Kahk are traditional Eid cookies originating from Egypt. They have a circular shape, a buttery crumb, and can be made plain or with a variety of fillings. Don’t forget to dust the cookies with lots and lots of powdered sugar!
What are Kahk cookies?
Kahk are a type of small round biscuit that originate from Egypt.
They are a traditional cookie that is usually eaten at Eid-ul-Fitr, after the end of Ramadan. In fact, kahk are also called Kahk-al-Eid or cookies of the feast.
They are also served at other celebrations in Egypt such as Easter, Christmas, and at weddings.
Kahk can be made plain, but are usually stuffed with a variety of fillings.
The most common fillings are agameya (a traditional filling made of honey, nuts and ghee), dates, or pistachios.
One of the distinctive features of kahk are the designs on top of the cookies, followed by a dusting of lots of powdered sugar.
What is the history of Kahk?
Kahk is believed to date back to Ancient Egypt, where carvings of people making kahk have been found in the ruins of ancient temples in Memphis and Thebes.
A recipe for kahk was also found in the Great Pyramid of Khufu in Giza.
In ancient Egypt, kahk cookies would be molded into different ornamental and geometrical forms.
The tradition of making kahk continued over the years and also became a part of Islamic history.
In the Toulunid dynasty, the bakers would make kahk into packets called kul wishkur (“eat and say thank you”). Following that, kahk became prominent among the Ikhshidits, and soon became one of the signature recipes associated with Eid-ul-fitr, the celebration that happens right after the month of Ramadan.
During this Islamic period, the markings on kahk were replaced with geometric designs, sayings, and stylized foliage designs.
The popularity of kahk cookies is such that the making and baking of kahk is a traditional social activity.
Women from a particular neighborhood or village would gather together to make kahk, with every person being assigned specific tasks.
Sometimes, kahk would be prepared at home and taken to a communal bakery to be baked and cooled.
The designs stamped on kahk would also have certain meanings and stories associated with them, with kahk molds passed down from generation to generation in the family.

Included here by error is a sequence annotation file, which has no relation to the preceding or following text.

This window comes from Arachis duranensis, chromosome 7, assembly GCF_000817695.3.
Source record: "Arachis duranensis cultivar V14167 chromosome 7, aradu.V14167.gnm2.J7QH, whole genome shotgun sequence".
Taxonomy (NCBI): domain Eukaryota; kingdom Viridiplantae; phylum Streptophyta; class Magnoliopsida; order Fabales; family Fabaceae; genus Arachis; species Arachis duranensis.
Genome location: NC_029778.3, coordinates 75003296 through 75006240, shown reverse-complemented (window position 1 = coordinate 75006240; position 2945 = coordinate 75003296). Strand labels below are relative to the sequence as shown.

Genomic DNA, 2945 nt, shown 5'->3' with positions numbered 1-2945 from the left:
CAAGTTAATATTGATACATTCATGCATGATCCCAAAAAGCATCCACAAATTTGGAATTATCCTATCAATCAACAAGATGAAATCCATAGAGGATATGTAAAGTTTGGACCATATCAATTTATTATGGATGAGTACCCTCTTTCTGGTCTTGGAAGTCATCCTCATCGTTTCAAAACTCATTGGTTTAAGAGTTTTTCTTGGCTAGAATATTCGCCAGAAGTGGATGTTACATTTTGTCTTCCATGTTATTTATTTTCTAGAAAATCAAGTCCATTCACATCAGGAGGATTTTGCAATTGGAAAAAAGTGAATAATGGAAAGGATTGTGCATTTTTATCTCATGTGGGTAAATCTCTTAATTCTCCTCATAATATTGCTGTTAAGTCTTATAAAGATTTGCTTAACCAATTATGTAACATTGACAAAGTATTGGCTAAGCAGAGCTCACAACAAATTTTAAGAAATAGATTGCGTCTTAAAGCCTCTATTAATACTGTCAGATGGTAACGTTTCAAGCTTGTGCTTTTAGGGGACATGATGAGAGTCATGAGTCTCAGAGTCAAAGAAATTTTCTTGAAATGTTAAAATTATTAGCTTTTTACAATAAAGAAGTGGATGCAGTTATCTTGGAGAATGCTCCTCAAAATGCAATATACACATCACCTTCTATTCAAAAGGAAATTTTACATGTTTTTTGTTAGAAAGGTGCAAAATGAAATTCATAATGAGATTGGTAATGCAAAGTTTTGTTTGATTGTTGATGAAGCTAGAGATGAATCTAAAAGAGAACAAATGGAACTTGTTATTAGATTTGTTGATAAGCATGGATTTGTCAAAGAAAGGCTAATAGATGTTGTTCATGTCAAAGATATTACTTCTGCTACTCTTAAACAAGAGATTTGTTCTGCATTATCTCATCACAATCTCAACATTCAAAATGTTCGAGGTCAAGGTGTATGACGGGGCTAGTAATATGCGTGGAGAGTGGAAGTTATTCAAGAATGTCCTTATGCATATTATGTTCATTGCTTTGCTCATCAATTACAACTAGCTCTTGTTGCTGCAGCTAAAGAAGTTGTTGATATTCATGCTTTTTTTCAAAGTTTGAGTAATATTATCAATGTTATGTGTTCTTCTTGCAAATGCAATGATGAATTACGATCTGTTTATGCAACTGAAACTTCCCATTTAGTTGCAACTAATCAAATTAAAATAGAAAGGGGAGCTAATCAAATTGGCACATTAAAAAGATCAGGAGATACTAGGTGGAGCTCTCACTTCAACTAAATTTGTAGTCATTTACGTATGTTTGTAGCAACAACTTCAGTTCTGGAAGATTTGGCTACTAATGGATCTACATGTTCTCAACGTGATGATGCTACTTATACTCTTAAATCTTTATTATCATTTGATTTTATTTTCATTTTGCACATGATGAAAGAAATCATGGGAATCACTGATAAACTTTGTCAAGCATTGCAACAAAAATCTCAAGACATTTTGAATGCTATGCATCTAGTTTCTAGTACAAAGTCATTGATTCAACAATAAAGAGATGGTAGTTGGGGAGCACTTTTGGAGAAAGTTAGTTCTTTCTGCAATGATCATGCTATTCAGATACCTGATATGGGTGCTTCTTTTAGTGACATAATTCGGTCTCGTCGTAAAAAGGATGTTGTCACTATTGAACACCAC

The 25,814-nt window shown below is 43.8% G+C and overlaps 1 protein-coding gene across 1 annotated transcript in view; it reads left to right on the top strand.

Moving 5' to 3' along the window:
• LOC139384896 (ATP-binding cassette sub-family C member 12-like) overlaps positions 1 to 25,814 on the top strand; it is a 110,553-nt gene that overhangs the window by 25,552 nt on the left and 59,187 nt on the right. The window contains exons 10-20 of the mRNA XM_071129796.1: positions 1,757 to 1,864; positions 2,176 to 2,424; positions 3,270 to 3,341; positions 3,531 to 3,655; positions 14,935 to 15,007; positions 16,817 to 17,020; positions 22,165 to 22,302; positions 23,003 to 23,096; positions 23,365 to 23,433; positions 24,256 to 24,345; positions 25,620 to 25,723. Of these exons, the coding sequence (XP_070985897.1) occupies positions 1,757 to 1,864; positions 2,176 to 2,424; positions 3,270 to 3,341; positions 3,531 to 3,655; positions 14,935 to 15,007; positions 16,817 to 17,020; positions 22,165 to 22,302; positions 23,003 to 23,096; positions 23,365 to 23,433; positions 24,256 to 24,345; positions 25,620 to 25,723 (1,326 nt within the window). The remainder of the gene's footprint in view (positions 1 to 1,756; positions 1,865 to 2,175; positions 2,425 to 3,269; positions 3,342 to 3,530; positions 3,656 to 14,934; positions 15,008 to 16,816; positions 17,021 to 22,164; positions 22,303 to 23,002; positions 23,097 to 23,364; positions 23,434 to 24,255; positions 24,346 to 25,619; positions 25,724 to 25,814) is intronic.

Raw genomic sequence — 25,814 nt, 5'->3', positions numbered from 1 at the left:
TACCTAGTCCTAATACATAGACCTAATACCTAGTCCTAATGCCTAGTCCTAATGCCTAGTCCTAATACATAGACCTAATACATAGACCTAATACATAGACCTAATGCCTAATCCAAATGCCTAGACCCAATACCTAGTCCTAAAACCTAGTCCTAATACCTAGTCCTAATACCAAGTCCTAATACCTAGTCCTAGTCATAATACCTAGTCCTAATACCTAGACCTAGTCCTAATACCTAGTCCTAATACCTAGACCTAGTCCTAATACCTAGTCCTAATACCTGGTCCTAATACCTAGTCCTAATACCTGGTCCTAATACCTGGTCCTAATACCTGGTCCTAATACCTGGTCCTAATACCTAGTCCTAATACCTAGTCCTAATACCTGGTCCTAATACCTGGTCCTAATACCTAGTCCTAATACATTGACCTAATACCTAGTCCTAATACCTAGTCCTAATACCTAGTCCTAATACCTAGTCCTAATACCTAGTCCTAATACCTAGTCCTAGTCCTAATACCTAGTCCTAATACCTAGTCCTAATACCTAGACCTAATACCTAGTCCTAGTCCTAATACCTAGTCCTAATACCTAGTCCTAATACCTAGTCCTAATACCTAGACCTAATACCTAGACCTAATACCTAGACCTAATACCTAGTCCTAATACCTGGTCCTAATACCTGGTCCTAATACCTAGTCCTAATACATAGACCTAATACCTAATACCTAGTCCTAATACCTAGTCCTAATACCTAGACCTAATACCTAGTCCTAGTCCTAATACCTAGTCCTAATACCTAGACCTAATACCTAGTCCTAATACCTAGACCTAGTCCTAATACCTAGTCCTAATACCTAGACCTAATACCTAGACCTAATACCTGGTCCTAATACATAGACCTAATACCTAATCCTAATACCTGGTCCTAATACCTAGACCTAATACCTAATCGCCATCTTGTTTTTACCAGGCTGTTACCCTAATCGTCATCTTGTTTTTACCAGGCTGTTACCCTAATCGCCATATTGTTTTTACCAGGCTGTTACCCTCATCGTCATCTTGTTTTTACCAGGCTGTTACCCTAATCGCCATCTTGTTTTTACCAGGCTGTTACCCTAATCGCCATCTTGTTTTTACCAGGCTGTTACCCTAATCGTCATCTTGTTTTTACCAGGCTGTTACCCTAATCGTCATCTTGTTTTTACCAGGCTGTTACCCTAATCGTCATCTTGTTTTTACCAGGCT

Kahk cookies can be made with a variety of fillings, or they can be left plain. The markings on top are usually used to indicate the filling of the kahk cookies.
Some of the most common fillings are:
- Agameya: This is a classic filling made by cooking ghee (clarified butter), honey, sesame seeds, and nuts. Nuts used are usually walnuts, but almonds or pistachios can be used instead. The honey and ghee (clarified butter) are cooked till a soft and sticky, pliable dough is formed. Making agameya requires a lot of care because if it is cooked too much, it will turn hard, but if it is not cooked enough, it will be runny and ooze out of the cookies as they bake.
- Turkish delight: Another common filling for kahk is Turkish delight or malban. It is also known as lokum.
- Agwa / date paste: This sticky sweet date paste is also a popular filling for kahk, and one that I have shared in the recipe below. The date paste can be purchased from Middle Eastern supermarkets or can be made at home.
- Nuts: Kahk can also be filled with different nuts such as walnuts, almonds and pistachios. This can be in the form of whole nuts, or in the form of a nut paste.
What is Kahk seasoning?
Kahk seasoning is a special blend of powdered spices that is added to kahk cookies to give them their distinctive flavor. It is also known as kahk essence or reehet el kahk and is available at Egyptian stores.
The seasoning differs from family to family, but some of the common ingredients in kahk seasoning are ground mahlab, cardamom, cinnamon, cloves, nutmeg, and fennel.
If you are able to find kahk seasoning, do try it out. Otherwise substitute with your favourite dessert spice or spice blend. In this recipe, I have used cinnamon powder.
For the agameya (honey filling) - results in 20 – 24 pieces
- 1 Tablespoon ghee (clarified butter)
- 1/8 cup all-purpose flour
- 6 Tablespoons honey
- ½ Tablespoon sesame seeds, toasted
- 2 Tablespoon finely chopped almonds (or other nut of choice)
For the date (Agwa) filling – results in 20 – 24 pieces
- 120 g (roughly 1/2 cup) pitted Medjool dates (other dates can also be used)
- 1 Tablespoon butter (or ghee)
- 1/2 teaspoon cinnamon powder
For the Kahk dough – results in about 44 – 48 cookies
- ½ kg (4 cups) all purpose flour
- 1 teaspoon baking powder
- 1/8 teaspoon salt
- 1/2 teaspoon cinnamon powder*
- 300 g (1 1/3 cups) ghee (clarified butter)
- 50 g (1/2 cup) powdered sugar / icing sugar, for dusting
- ½ cup milk
To make the agameya (honey filling)
- Melt the ghee in a small saucepan over medium-high heat. Add the flour and cook till the mixture turns light golden brown. Make sure to whisk constantly with a small whisk.